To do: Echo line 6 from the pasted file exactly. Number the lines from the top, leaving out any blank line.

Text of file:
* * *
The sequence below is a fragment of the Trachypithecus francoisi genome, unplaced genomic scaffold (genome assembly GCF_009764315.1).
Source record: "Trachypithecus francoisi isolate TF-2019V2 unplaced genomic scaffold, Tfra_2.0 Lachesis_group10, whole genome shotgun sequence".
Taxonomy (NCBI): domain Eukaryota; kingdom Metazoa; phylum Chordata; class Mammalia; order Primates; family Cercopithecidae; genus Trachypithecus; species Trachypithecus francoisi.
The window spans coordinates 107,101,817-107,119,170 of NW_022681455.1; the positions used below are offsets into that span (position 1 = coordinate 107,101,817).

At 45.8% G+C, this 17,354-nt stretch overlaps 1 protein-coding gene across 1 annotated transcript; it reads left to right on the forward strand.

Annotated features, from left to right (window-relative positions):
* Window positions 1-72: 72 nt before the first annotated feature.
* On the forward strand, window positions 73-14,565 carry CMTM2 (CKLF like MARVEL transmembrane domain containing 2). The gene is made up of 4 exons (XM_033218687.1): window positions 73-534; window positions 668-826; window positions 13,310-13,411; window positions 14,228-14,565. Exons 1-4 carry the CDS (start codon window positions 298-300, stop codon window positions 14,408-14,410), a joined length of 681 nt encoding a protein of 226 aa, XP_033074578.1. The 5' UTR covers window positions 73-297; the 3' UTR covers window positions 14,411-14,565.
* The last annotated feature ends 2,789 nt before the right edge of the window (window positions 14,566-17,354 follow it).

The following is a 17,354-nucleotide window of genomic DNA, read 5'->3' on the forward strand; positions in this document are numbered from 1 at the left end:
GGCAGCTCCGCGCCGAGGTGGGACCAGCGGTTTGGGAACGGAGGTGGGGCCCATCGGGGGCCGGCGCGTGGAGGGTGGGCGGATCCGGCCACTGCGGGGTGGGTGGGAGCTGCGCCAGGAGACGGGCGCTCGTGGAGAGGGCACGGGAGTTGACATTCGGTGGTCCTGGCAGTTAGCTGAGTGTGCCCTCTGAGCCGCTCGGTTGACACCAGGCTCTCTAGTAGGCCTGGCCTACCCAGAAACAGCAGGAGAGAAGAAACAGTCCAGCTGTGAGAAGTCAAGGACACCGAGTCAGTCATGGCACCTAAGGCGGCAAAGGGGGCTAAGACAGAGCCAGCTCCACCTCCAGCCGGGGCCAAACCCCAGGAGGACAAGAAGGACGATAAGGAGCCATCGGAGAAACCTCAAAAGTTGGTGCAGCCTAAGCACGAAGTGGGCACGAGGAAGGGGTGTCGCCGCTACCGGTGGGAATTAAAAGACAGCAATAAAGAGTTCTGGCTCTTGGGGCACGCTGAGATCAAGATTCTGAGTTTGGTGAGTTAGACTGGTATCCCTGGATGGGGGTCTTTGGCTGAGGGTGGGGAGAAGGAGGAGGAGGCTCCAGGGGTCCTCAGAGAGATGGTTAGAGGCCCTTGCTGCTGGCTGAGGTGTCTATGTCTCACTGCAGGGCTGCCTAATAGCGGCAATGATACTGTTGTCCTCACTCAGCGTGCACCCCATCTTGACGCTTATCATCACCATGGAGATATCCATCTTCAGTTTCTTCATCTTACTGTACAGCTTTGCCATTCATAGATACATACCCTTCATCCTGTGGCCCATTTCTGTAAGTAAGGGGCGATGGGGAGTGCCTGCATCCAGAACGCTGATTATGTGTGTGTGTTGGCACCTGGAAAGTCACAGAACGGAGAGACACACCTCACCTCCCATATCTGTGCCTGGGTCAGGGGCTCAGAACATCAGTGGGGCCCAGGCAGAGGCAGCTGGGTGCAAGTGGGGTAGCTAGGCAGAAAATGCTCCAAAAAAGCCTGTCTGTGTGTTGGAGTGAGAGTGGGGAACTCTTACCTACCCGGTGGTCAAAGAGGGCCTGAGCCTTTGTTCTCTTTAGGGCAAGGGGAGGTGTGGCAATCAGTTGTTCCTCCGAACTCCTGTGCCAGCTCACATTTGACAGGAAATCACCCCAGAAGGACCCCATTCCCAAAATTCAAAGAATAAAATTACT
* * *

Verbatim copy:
Annotated features, from left to right (window-relative positions):